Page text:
The next thing you definitely need in your goldfish starter-kit is a thermometer. It will allow you to monitor the temperature of the water to ensure that it is within an acceptable range. You do not want your water to fluctuate too high or too low. Goldfish are freshwater fish and the ideal temperature to keep them in is 74℉ (23℃). Goldfish do however tolerate a wide range of temperatures, really anything from 50℉ to 90℉ (10℃ to 32℃). Do not keep your goldfish in the higher or lower spectrum of these temperatures for too long though. You will also want to stop feeding them if the water is 50℉ (10℃) and increase water movement if it is 90℉ (32℃).



Typically the filter will splash a little on the surface of the water and thus creates some surface movement. And while this does aerate the water to a certain extent, it isn’t really enough for a goldfish aquarium. So it is always a good idea to add some extra aeration by adding an air pump with an airstone.  An air pump will also insure that the water in the tank circulates and that there are no dead spots where water remains stagnant. Finally you will definitely need an air pump in the event that one of your fish gets sick.

To set-up your air pump you need to hook up some airline tubing to an air valve. Connect this to your air pump and attach an airstone to the other side. The reason you need an air valve is in case you have a power outage. The air valve will stop water from the tank from back-siphoning into the air pump and thus destroying it.


Unlike with a tropical aquarium, a heater isn’t entirely necessary in a goldfish aquarium. However if your house does get very cold in winter, you might want to consider investing in one. You can add a heater to your tank and simply set it to something relatively low like 60℉ (15.5℃). This will ensure temperatures in the tank do not drop to low, which would stress out your fish and potentially make them sick. There are also some goldfish diseases that can be cured by keeping the water at higher temperatures. It is therefore good to have an aquarium heater in your arsenal, just in case.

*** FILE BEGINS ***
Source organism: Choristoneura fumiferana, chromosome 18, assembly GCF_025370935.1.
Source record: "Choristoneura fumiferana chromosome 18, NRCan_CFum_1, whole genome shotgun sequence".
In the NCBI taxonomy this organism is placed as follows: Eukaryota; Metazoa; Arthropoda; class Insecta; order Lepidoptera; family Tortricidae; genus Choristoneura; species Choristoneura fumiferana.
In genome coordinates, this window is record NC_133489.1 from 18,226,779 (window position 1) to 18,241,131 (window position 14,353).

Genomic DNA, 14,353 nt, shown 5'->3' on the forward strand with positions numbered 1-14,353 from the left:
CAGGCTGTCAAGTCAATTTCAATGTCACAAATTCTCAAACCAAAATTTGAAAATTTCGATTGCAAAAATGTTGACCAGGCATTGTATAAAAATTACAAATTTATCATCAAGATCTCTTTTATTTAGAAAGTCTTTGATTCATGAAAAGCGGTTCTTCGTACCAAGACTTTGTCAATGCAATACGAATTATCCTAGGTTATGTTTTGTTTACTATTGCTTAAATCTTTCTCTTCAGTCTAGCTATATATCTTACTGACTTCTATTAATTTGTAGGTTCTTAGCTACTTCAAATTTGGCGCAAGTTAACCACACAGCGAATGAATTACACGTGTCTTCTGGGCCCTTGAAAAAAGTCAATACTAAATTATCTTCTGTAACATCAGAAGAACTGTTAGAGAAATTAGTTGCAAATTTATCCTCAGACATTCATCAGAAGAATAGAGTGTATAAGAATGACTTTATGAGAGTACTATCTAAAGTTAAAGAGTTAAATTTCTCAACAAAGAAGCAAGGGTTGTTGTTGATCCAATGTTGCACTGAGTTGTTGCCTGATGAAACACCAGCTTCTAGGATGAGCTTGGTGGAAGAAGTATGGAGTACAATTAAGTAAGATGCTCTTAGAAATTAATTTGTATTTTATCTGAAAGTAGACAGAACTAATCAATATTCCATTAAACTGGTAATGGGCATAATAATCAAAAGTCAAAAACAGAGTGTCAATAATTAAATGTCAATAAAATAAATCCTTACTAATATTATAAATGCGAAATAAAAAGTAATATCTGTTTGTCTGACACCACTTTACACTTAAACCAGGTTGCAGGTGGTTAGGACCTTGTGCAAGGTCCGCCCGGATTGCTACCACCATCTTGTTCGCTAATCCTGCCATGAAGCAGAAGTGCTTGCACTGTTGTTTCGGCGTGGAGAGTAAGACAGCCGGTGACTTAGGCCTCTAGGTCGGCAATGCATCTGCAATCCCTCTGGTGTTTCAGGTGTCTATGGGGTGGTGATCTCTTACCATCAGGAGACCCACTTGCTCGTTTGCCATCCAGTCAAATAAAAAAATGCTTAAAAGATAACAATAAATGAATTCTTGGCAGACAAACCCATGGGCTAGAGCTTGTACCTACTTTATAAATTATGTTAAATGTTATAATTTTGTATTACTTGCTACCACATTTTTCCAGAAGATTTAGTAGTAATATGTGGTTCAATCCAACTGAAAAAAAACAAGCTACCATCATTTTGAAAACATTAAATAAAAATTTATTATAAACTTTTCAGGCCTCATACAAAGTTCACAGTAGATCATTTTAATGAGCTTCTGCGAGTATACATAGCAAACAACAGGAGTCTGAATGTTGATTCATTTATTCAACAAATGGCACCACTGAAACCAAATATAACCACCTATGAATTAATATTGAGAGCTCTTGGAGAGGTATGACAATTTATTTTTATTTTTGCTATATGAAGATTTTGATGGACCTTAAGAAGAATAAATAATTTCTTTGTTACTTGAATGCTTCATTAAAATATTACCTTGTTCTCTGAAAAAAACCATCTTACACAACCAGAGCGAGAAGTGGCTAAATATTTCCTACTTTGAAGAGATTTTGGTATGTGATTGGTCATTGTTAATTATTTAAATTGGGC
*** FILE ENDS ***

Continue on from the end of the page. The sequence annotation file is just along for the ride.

Lighting for your tank isn’t entirely necessary, especially if your aquarium is located in a well-lit room. But it can be a nice addition to your set-up. It also allows you to see and therefore enjoy your fish better. Goldfish also sustain the vibrancy of their colours better if they are exposed to light.
You will definitely need good lighting however if you are planning to grow aquatic plants in your goldfish aquarium. Goldfish will nibble on live aquatic plants. If your plants are exposed to abundant light, they will grow faster and thus survive the goldfish snacking on them.


If you are planning to get serious about the goldfish hobby, you might want to consider investing in a UV Steriliser. This is definitely not a must-have and also a little expensive. But there are some advantages to adding one to your tank.

Smaller UV Sterilisers help remove green water algae from the water – a suspended algae that gives the water a green tint (it is not dangerous to your fish but somewhat unsightly). The larger models hang on the outside of your tank and kill bacteria, parasites, viruses, as well as green algae. Having a UV Steriliser definitely provides added peace of mind that your water is as pathogen free as you can make it.